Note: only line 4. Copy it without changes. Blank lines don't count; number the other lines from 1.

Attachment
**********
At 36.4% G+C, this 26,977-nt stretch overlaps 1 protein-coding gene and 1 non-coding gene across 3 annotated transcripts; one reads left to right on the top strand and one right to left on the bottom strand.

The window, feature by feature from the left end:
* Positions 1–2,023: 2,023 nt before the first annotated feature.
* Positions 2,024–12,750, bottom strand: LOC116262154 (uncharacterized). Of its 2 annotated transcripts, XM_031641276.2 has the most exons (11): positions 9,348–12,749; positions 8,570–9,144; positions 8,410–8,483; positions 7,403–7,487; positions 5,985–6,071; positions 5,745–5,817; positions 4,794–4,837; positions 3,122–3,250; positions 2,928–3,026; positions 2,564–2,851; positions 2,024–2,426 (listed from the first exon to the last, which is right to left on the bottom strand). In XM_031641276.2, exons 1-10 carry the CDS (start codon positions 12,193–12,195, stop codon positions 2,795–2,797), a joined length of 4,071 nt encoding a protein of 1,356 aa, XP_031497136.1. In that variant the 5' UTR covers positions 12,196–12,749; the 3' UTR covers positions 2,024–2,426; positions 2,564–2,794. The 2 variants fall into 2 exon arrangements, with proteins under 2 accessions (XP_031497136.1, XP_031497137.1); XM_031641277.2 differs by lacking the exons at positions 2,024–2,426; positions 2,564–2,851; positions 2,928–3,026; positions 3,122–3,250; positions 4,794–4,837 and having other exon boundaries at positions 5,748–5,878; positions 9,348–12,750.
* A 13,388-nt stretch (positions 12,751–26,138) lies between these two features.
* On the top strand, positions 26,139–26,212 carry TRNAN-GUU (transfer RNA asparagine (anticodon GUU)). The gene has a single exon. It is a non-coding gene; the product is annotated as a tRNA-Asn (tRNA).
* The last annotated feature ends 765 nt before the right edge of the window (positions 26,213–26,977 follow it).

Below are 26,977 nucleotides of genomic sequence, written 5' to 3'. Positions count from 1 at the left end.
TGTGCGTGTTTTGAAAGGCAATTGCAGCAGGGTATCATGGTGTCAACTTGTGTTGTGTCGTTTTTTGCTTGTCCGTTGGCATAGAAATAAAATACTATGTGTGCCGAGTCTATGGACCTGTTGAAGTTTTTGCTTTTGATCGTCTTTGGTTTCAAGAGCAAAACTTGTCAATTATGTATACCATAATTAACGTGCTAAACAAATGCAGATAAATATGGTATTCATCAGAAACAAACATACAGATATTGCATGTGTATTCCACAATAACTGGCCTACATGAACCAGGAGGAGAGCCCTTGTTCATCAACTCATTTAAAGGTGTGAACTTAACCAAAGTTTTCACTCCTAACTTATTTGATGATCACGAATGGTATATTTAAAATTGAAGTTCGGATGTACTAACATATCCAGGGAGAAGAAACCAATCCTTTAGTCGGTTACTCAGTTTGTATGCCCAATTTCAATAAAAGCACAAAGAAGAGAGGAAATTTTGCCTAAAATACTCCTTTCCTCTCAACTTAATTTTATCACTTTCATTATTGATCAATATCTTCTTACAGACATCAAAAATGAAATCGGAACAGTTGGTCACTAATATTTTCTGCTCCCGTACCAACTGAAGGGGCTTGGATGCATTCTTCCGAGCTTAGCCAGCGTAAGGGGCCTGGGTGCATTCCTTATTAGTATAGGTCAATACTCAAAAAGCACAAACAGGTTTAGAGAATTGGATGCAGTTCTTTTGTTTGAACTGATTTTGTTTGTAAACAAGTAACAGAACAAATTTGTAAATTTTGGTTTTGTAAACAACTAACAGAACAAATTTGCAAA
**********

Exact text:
* Positions 2,024–12,750, bottom strand: LOC116262154 (uncharacterized). Of its 2 annotated transcripts, XM_031641276.2 has the most exons (11): positions 9,348–12,749; positions 8,570–9,144; positions 8,410–8,483; positions 7,403–7,487; positions 5,985–6,071; positions 5,745–5,817; positions 4,794–4,837; positions 3,122–3,250; positions 2,928–3,026; positions 2,564–2,851; positions 2,024–2,426 (listed from the first exon to the last, which is right to left on the bottom strand). In XM_031641276.2, exons 1-10 carry the CDS (start codon positions 12,193–12,195, stop codon positions 2,795–2,797), a joined length of 4,071 nt encoding a protein of 1,356 aa, XP_031497136.1. In that variant the 5' UTR covers positions 12,196–12,749; the 3' UTR covers positions 2,024–2,426; positions 2,564–2,794. The 2 variants fall into 2 exon arrangements, with proteins under 2 accessions (XP_031497136.1, XP_031497137.1); XM_031641277.2 differs by lacking the exons at positions 2,024–2,426; positions 2,564–2,851; positions 2,928–3,026; positions 3,122–3,250; positions 4,794–4,837 and having other exon boundaries at positions 5,748–5,878; positions 9,348–12,750.